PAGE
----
To most of us, committing espionage against our own country is…unthinkable, but there are those among us who wouldn’t give that a second thought. I think most countries have spies who do their best to find out information about another country, and I suppose that by design, that would mean that someone would have to commit espionage. I guess the two would go hand in hand, and it would depend on just how loyal a person was as to the limits they would go.
George Blake, who was born George Behar on November 11, 1922, was a British MI6 agent, and at one time thought to be a loyal agent, but during his time as a prisoner of war in Seoul, during the Korean War, he was apparently converted into a Communist, and strategically set up to be a double-agent. I suppose there is a number of prisoners of war who traded secrets for life and freedom from torture, and some who honestly changed their viewpoint, but to me it is outrageous. George Blake must not have seen it that way, because he was a double-agent until he got caught in 1961.
During his active double-agent years, he is believed to have betrayed the names of more than 40 British agents to the Soviets. Many of those he betrayed disappeared and were thought to have been executed. His betrayals basically destroyed British secret service operations in the Middle East. It must have been almost impossible to get agents to work in that region. Blake is believed to have passed on the names of almost every British agent working in Cairo, Damascus, and Beirut. Lord Parker, Lord Chief Justice, the judge sentencing him, likened his actions to treason, and said, “It is one of the worst that can be envisaged other than in a time of war.” Blake was charged under the Official Secrets Act in May 1961. Blake pleaded guilty to five counts of passing secrets to the Soviet authorities during his trial, part of which was held in camera.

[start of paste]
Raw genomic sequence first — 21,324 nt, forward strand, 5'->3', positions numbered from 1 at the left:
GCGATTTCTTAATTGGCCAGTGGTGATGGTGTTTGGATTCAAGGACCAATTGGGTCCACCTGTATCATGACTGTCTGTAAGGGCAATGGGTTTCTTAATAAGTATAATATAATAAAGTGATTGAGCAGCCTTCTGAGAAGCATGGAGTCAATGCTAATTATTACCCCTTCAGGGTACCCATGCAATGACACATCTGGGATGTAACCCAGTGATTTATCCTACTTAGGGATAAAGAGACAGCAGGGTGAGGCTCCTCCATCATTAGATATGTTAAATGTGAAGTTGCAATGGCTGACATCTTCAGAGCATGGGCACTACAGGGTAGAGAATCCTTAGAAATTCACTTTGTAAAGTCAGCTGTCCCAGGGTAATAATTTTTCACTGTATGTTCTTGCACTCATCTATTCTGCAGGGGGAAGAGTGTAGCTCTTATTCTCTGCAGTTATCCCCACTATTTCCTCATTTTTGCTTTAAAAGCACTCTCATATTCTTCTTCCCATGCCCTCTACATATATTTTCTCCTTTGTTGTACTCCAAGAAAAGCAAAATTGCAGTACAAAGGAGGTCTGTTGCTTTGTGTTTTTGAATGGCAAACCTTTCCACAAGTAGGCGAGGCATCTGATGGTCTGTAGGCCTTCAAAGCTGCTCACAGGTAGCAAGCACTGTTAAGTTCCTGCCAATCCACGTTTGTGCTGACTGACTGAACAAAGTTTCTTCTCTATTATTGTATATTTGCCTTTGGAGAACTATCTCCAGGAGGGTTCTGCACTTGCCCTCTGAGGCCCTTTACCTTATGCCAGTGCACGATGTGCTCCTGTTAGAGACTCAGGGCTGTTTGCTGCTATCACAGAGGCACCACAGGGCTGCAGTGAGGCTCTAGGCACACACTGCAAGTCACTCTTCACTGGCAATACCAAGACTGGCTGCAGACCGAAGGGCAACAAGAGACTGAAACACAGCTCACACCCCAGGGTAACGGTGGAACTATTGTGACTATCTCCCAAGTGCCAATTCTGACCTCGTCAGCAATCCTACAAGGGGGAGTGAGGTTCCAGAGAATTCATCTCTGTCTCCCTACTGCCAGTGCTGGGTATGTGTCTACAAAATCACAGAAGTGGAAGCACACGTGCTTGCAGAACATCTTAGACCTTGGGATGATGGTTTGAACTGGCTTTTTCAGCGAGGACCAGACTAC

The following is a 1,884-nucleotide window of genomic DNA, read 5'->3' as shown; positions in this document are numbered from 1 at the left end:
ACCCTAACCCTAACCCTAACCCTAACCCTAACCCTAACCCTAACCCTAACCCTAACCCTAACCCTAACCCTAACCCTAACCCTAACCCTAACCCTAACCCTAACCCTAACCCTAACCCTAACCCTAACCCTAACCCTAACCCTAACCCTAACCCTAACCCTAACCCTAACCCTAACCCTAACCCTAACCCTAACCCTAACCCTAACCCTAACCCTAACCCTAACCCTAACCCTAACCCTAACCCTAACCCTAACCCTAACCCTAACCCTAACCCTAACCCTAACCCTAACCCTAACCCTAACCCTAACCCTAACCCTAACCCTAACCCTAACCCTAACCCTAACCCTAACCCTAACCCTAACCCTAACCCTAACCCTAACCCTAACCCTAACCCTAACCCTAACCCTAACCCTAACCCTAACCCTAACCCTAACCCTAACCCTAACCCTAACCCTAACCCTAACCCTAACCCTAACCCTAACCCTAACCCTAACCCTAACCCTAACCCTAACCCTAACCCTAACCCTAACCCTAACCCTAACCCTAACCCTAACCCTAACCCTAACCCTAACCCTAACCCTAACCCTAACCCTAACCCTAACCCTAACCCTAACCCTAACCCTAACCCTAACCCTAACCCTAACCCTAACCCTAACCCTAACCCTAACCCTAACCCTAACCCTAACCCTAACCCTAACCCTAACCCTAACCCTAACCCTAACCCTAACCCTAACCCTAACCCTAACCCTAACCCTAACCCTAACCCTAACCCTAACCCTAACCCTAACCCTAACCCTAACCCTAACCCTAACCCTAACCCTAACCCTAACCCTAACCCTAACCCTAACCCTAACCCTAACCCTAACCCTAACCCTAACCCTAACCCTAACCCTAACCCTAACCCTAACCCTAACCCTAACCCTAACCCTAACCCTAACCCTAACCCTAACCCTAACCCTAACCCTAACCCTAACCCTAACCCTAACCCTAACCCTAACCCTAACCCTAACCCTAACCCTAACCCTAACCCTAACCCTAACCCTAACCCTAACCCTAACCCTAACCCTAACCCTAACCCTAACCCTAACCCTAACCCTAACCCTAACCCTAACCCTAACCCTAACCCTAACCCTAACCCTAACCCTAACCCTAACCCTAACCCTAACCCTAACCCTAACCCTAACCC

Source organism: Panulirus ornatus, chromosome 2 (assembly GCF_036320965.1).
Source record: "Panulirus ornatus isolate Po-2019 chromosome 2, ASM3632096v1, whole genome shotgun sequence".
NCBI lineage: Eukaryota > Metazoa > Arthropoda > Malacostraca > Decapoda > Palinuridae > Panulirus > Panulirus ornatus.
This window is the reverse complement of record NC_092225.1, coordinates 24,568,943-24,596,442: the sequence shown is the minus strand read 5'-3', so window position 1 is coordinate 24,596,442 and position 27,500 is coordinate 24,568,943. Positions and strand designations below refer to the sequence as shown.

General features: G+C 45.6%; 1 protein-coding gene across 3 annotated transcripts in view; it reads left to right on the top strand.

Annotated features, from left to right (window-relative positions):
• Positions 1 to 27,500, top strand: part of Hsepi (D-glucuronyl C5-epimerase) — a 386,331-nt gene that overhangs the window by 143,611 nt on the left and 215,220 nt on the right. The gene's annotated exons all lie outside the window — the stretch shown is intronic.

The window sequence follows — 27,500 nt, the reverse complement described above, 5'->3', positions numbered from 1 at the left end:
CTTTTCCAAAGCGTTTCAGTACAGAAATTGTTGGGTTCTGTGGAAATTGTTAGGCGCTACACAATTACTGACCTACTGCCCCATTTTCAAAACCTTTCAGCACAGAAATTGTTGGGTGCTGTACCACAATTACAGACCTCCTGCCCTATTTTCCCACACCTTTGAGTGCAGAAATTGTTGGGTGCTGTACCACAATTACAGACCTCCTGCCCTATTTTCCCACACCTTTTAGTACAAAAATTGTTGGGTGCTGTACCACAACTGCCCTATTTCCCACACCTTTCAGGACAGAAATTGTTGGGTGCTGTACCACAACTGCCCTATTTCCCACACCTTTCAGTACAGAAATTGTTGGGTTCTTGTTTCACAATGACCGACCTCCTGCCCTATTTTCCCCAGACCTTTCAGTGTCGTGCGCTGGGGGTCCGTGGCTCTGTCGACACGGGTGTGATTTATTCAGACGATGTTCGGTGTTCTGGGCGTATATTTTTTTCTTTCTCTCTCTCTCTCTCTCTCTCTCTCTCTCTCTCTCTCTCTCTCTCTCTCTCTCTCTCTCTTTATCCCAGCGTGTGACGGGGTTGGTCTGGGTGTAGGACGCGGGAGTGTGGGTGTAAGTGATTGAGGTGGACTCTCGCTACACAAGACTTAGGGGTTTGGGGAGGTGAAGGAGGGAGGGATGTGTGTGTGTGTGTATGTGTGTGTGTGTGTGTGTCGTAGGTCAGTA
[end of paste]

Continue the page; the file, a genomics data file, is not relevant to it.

In 1966, Blake escaped from Wormwood Scrubs prison after serving five years of his sentence and having been removed from the list of likely escapers after only a year. Apparently, his supposed acceptance of his exceptionally long sentence lulled wardens into a false sense of security. It is assumed that he had help from the Soviet Union, and after his escape, he was quickly whisked away to the Soviet Union, where he lived out his life. He passed away in Moscow, Russia on December 26, 2020, at the age of 98 years.
When a soldier goes missing in action, it becomes an unthinkable phenomenon for their family. Really, when anyone goes missing and can’t be found, it is unthinkable for the family, but for a soldier, it’s particularly strange, because we knew where they were and what they were doing, and their disappearance isn’t really connected with anything like an abduction. I suppose it could be classified that way, but Missing In Action (MIA), is not classified as an abduction, but rather an act of war. Often, they were killed in action, and someone other than their company took care of their body. Of course, there is also the possibility that they were taken prisoner of war, but when the prisoners are all released, and our loved one is not among them, we have to face the possibility that something else happened. Every war has its list of Prisoners Of War (POW), and its list of MIAs, and these are people that we hope will never be forgotten, so that maybe someday the truth about what happened can be found out. If they are forgotten, then it is a very real possibility that they will never be found.